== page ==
Last year, when it cut over to VoIP, Gold Line needed a way to prioritise VoIP traffic on its high-speed network to ensure the highest quality of service for its VoIP users and customers. The company's VoIP offering, called G.L. Phone, allows calls to be made by using instructions on a Gold Line handset or adapter.
Gold Line's ARC Phone division, its engineering and research and development arm, is charged with designing and maintaining the company's complex, high-speed network, which services more than 70% of the calling card market with more than 175 million minutes of long-distance calls per month. It handles switching capacity for more than 60,000 ports and more than 1,000 T1 lines in North America.
According to Arashf Bafekr, ARC Phone's technical director, the challenge was to shape VoIP traffic on carrier, hosted and residential lines. Bafekr said the company looked at several options, including optimisation appliances from Packeteer and Exinda. One critical feature was that whichever appliance Gold Line chose had to be able to shape VoIP to the company's specifications.
The company has also used some of the monitoring functionality that Exinda offers and generates reports on some of its hosted lines. Bafekr added that Gold Line can tune the Exinda 4700s to raise or lower the amount of VoIP traffic optimised over the network.
Gold Line runs a Cisco-powered network center and Siemens EWSD switches that can terminate a billion minutes of calling per month.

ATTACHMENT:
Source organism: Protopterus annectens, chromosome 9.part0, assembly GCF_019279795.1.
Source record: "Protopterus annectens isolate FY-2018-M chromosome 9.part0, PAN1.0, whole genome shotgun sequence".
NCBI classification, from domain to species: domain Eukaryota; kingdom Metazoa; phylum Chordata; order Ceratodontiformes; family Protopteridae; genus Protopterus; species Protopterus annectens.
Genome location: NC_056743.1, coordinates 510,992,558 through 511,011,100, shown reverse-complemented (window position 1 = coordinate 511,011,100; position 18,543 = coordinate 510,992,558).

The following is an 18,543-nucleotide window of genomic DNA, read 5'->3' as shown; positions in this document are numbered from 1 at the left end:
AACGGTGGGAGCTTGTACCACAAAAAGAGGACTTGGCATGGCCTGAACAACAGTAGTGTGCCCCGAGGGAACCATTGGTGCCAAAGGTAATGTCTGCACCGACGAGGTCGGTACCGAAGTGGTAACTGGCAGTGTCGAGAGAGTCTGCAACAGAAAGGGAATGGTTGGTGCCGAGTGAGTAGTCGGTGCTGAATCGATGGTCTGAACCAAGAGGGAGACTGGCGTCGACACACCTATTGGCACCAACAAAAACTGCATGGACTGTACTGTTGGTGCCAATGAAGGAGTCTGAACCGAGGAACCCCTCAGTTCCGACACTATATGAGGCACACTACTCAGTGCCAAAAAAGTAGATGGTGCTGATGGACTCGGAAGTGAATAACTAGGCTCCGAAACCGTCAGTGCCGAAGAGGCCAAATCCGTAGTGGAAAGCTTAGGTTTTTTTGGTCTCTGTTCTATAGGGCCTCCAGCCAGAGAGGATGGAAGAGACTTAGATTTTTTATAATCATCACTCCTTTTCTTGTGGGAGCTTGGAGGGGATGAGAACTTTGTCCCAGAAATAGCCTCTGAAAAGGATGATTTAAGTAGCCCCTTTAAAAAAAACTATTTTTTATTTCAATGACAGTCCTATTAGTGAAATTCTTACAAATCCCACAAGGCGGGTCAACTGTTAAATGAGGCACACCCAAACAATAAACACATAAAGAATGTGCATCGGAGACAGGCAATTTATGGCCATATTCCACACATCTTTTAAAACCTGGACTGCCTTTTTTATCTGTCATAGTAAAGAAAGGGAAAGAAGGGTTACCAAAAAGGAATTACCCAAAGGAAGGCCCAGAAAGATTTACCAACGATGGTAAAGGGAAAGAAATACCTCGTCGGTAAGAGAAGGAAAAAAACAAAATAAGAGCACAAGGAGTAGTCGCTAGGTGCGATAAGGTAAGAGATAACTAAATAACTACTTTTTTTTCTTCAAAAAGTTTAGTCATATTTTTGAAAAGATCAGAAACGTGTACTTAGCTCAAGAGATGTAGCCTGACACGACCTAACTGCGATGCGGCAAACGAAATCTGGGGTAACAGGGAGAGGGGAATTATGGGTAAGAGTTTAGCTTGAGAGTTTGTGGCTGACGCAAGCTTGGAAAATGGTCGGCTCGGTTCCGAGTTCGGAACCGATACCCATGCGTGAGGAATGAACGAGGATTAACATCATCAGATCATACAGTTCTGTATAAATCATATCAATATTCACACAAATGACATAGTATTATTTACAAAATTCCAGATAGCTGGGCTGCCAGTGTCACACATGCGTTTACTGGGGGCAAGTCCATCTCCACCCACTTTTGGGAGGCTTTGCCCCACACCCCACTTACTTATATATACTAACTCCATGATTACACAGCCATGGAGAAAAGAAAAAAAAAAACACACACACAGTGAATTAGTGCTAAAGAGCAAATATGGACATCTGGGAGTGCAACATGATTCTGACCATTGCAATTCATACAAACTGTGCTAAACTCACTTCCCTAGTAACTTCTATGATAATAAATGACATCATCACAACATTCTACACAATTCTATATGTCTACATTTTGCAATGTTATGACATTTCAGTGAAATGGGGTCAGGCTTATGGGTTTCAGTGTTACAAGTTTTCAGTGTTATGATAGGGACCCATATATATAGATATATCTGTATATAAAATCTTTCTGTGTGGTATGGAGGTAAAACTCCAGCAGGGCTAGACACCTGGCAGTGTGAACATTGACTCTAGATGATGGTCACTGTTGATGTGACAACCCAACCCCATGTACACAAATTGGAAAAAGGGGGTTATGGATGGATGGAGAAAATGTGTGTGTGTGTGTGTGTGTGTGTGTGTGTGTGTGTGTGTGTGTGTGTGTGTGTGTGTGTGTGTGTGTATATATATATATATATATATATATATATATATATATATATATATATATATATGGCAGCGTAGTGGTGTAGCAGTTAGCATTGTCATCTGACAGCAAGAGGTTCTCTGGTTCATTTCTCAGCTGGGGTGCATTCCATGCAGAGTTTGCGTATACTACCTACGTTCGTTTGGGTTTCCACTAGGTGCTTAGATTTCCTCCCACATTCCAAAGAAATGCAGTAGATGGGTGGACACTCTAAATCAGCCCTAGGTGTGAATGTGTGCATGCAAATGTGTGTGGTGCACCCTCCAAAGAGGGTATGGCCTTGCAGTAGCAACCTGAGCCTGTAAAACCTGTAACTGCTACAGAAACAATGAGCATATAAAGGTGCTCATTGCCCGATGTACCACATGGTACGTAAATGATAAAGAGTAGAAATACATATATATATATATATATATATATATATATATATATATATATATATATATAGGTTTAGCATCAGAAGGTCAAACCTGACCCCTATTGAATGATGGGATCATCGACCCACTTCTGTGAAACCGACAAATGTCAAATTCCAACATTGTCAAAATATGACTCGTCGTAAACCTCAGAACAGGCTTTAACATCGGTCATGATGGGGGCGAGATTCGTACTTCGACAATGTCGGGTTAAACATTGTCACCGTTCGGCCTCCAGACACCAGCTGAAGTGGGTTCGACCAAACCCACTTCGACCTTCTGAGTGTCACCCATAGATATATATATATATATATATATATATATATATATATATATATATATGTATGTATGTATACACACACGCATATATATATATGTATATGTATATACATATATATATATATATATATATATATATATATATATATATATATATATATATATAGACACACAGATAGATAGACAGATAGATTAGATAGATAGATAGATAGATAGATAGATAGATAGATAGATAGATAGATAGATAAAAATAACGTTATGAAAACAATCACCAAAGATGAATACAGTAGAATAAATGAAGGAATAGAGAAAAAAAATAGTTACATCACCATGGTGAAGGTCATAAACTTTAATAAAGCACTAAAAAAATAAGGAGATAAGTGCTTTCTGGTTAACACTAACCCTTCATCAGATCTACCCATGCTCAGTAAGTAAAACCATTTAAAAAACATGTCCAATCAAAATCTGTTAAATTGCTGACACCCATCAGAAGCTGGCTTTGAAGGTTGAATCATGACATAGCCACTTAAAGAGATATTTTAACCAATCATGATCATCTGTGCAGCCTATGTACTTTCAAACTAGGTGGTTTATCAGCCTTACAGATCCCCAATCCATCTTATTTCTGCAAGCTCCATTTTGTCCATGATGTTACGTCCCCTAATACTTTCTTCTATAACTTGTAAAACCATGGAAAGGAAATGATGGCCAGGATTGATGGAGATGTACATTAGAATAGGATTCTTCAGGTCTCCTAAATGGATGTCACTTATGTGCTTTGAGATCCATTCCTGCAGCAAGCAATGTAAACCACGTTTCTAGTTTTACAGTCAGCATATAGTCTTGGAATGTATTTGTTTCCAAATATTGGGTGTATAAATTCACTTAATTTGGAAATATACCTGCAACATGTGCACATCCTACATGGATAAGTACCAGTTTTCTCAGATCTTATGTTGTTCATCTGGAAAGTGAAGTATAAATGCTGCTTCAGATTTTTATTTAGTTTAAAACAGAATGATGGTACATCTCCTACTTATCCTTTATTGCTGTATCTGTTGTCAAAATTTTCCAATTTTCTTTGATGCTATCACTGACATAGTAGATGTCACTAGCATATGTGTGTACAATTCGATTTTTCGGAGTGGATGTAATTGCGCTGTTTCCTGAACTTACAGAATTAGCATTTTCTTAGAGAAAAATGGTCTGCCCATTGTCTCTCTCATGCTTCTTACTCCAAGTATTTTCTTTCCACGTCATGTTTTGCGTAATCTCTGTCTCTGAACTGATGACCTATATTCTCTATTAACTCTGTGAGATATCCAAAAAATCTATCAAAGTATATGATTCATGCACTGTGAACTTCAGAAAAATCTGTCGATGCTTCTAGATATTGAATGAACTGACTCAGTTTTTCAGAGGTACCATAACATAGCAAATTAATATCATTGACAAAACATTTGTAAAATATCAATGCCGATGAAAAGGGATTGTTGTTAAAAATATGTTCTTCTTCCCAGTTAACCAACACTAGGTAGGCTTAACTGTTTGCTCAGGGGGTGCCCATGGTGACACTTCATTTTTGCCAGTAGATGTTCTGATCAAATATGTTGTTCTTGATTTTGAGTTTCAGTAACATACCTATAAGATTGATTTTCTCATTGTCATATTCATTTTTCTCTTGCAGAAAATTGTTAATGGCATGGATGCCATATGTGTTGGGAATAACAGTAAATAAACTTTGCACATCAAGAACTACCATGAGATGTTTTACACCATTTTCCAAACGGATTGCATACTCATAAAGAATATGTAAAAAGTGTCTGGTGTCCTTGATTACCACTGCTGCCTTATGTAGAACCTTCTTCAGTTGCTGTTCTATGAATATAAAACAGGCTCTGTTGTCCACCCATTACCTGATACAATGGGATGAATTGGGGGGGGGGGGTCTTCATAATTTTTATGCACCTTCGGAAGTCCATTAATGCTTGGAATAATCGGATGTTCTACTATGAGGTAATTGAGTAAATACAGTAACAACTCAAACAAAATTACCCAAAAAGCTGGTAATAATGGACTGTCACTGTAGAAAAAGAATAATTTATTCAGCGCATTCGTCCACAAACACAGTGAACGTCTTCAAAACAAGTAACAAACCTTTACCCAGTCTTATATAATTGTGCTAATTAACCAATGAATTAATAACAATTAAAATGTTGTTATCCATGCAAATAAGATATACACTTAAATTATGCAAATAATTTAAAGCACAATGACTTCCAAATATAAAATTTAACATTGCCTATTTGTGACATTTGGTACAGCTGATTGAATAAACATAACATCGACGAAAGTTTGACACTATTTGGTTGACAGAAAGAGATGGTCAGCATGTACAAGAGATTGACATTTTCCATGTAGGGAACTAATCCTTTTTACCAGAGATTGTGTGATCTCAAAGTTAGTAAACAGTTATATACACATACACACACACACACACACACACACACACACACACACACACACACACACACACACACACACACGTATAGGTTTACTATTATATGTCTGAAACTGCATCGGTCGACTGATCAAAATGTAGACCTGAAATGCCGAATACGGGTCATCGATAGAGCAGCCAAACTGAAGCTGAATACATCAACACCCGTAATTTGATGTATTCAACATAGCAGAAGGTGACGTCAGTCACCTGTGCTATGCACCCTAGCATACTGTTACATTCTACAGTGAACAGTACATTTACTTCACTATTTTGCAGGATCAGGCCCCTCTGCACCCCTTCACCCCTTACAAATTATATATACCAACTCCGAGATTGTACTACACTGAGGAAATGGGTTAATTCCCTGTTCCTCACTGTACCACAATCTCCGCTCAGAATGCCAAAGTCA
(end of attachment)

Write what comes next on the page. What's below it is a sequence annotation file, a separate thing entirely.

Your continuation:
"Optimising Gold Line's network is a complicated task," Bafekr said. "We needed to reserve a variable portion of our bandwidth for our VoIP users. We were looking for a solution that could provide easy-to-use optimisation and detailed reporting."
The Exinda 4700s run at 100 megabits per second and were installed in a high-availability failover configuration, Bafekr said.
Richard Bryer, an associate with the IT Channel Group, an Exinda reseller that worked closely on the Gold Line project, said Gold Line's goal was to protect and ensure the level of quality of VoIP traffic in order to provide lower-cost services for customers.
Although he couldn't pinpoint an exact number, Bafekr said, the cost savings of running optimised and prioritised VoIP traffic are fairly evident, especially since bandwidth is being shared between VoIP and data.
"We saved a lot," he said. "Instead of having two different VoIP and data networks, we can run it all on one."
This was first published in January 2007